As a child spoiled by the weather on the West Coast, I will admit that I am a certified wuss when it comes to dealing with “cold” weather. As far as I’m concerned, anything under 45 degrees qualifies as such, and when it gets “cold”, I have shown a tendency to turn into a whiny, shivering pile of annoying. On tour in the winter of 2008, as my band and I navigated the Midwest, it got chilly, so like any good native Southern Californian, I overreacted by wearing a beanie, thermal underwear, and a scarf every day. (And by whining about how cold it was. Constantly.)
I wore that scarf reluctantly. I’d had an aversion to scarves for a while, in part as defiance to the fashion-over-function trend of hipsters using them as an accessory in warm weather and also because they make me feel like I’m wearing a cushy noose. But over the course of ten years of meandering around the wintry United States and Europe, I came around to ditching the hipster-hate, wising up, and learning to appreciate the value of owning/having/wearing a scarf when you’re freezing your ass (and the rest of you) off in a strange land.
The breakthrough came on a December stop in Winnipeg, when the thermometer read zero. Snot was freezing inside my nose. My joints ached. Any exposed skin (read: my neck and face) fell victim to wind burn. I was miserable, so I broke, and sucked it up and bought myself a wool scarf.
Back to the winter of 2008. A day off in St. Louis. Thirty-ish degrees. “Cold”, to be sure. The band and crew had made dinner reservations at a restaurant that wasn’t far enough to justify hailing a cab, but was just far enough of a walk for my pansy West Coast ass to fear that I’d freeze to death en route. I pulled out my trusty wool scarf and shuffled down a mile of icy sidewalk.
I ate until it hurt, because that’s what traveling musicians do on days off. Decent meals on show days can often be hard to come by, and playing drums for an hour-plus with a gut full of food is a form of gastrointestinal roulette I don’t dare play. Loosening my belt a notch, I shuffled back to the hotel, stomach moaning all the while, and met some of the crew in the bar for some libations.
I slid into a booth and ordered a beer.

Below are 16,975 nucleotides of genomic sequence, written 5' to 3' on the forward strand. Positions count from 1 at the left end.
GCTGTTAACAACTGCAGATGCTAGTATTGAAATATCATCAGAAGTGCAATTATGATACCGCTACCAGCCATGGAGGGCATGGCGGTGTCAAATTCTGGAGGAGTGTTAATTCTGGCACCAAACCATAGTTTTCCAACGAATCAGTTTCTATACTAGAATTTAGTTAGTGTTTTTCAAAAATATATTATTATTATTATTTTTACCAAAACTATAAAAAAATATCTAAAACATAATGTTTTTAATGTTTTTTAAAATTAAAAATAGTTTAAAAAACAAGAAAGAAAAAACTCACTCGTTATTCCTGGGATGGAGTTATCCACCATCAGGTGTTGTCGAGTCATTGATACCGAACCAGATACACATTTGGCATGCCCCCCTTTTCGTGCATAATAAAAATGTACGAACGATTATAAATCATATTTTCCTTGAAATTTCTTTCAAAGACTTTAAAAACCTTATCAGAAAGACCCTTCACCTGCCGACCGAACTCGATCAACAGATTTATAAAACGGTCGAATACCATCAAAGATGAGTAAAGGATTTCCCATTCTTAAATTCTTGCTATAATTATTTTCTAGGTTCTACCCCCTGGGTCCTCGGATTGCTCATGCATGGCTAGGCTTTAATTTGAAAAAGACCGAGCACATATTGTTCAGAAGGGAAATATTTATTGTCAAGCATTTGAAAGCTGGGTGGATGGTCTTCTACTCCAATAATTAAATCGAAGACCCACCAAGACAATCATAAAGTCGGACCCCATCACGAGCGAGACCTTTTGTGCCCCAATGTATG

“Grumble,” said my stomach. Not a good sign.
“Uhh…” I replied.
“What?” said one of our crew guys.
“Nothing. I’m just full.”
“Grumble,” said my stomach, one more time, with feeling.
I took a deep breath as sweat began to bead on my forehead.
“Hooo boy,” I said as my stomach made noises like Chewbacca screaming at a guy dragging industrial shelving across a concrete floor. “I’ll be back … I hope.”
I dropped a few bucks for my beer, slid out of the booth and waddled to the lobby bathroom.
I burst into a stall, ripped off my jacket and hoodie and plunked my ass down on the toilet to take care of business. Serious business.
What happened next will be left to your imagination, but I would best describe it as voluminous, malodorous and painfully unfortunate.
When it came time to perform the “paperwork” portion of said business, I was seated upon my alabaster perch looking (ironically) much like the hipster I described several paragraphs ago — in nothing but a scarf and a T-shirt. But the storm passed and I was optimistic, ready to wrap things up.
I grabbed an ample amount of toilet paper with light and airy confidence, but in a watershed moment of carelessness and haste, I wiped, failing to realize that a healthy portion of my scarf was running down my back.
Yes, it’s true. I accidentally wiped my ass with a wool scarf.
I believe wool lands just below a cheese grater, sandpaper, and a Brillo pad on the Top Five Things You Shouldn’t Wipe Your Ass With list. Highly unpleasant. The poor sheep.
My shitty scarf now resides in a landfill in the greater St. Louis area, dear readers. Although I’ve overcome my distaste for these bedeviling styled strips of utilitarian cloth, , I will never be able to wear one without thinking of that fateful, stinky night in the loo in The Lou.
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